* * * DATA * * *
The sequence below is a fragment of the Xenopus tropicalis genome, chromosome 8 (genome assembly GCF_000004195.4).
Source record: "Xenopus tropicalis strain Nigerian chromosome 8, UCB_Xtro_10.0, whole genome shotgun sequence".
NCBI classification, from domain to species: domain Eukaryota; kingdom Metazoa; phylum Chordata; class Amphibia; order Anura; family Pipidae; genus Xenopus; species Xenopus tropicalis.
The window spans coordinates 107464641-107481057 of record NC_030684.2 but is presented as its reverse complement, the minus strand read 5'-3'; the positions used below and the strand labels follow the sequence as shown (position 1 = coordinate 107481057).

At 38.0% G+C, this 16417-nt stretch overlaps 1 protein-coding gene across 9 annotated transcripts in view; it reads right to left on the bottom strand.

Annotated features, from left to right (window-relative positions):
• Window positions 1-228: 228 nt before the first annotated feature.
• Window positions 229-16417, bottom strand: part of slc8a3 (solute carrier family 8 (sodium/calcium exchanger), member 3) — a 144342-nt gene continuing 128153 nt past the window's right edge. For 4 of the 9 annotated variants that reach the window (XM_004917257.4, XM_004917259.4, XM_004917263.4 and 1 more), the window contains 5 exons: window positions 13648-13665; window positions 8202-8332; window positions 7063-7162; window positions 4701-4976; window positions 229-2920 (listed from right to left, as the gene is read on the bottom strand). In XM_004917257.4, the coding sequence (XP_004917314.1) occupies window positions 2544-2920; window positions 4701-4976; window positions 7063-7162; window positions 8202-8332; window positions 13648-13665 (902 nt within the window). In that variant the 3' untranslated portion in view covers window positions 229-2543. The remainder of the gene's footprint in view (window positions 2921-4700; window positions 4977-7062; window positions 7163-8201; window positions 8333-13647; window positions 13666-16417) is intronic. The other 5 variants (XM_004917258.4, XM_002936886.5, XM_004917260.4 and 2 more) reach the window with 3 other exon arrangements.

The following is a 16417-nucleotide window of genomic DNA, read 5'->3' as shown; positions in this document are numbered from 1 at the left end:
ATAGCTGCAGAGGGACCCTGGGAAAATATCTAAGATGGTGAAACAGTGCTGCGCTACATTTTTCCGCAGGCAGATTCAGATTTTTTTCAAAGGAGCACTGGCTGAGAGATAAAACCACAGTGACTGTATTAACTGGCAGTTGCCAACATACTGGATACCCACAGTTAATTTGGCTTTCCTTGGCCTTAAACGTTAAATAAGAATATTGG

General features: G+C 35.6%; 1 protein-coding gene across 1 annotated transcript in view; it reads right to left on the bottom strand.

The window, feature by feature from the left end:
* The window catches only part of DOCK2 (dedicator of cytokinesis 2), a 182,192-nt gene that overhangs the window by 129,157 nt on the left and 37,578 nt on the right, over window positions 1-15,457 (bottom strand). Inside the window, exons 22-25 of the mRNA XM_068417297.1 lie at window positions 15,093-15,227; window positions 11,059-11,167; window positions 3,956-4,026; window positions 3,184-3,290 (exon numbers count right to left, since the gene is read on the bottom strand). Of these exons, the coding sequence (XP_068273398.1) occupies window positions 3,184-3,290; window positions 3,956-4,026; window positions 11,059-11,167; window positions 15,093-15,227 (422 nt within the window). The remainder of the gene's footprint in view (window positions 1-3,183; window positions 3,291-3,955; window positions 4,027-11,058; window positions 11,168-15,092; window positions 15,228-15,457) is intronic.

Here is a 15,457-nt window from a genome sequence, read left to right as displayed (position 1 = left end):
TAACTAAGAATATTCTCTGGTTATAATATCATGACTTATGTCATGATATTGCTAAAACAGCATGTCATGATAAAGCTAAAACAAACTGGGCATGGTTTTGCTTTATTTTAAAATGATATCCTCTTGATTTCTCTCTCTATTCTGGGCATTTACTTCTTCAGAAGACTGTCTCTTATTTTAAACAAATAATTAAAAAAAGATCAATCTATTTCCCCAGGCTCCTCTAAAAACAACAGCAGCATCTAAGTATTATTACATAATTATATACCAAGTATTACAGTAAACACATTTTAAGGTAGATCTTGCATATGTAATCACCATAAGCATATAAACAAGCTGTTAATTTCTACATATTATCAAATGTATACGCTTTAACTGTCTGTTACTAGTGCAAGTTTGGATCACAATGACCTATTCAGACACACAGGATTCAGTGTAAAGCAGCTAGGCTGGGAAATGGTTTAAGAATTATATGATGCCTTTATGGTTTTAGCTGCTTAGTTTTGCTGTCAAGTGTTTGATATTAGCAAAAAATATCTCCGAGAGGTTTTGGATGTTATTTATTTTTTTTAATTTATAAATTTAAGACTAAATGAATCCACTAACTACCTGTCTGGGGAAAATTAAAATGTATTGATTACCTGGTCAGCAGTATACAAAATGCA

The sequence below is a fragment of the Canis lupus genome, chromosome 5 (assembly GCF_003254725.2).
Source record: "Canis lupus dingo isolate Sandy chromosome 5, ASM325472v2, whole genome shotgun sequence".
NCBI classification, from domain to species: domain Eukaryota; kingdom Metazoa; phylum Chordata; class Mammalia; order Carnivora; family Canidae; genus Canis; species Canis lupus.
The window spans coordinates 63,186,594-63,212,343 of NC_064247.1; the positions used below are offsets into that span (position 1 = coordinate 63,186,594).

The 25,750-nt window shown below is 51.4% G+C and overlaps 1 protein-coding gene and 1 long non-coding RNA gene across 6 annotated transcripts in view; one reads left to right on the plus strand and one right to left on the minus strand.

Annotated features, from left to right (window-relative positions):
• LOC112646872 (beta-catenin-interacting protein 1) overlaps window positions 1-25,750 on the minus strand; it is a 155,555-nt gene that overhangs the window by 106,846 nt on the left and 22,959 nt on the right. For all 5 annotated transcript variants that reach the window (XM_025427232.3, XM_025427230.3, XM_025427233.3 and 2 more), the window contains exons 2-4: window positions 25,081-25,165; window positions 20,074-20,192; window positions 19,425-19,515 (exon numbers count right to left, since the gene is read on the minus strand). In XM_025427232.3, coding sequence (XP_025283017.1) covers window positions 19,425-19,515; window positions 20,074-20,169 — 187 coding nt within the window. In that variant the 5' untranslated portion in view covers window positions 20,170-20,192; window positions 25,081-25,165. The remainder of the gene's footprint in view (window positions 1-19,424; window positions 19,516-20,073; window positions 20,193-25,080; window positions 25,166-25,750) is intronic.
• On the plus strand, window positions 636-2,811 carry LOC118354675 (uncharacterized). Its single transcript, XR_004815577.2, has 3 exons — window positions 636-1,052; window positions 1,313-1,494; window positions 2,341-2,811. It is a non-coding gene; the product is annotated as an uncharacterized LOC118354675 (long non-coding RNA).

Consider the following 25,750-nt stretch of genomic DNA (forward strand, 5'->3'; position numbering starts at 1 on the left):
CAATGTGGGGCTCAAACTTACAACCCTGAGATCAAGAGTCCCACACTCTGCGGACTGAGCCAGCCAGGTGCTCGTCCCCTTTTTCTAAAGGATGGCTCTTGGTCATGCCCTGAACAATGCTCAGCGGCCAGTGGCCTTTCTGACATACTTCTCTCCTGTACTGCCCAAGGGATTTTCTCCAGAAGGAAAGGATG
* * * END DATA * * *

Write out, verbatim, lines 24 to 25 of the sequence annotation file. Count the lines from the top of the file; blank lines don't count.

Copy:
Consider the following 25,750-nt stretch of genomic DNA (forward strand, 5'->3'; position numbering starts at 1 on the left):
CAATGTGGGGCTCAAACTTACAACCCTGAGATCAAGAGTCCCACACTCTGCGGACTGAGCCAGCCAGGTGCTCGTCCCCTTTTTCTAAAGGATGGCTCTTGGTCATGCCCTGAACAATGCTCAGCGGCCAGTGGCCTTTCTGACATACTTCTCTCCTGTACTGCCCAAGGGATTTTCTCCAGAAGGAAAGGATG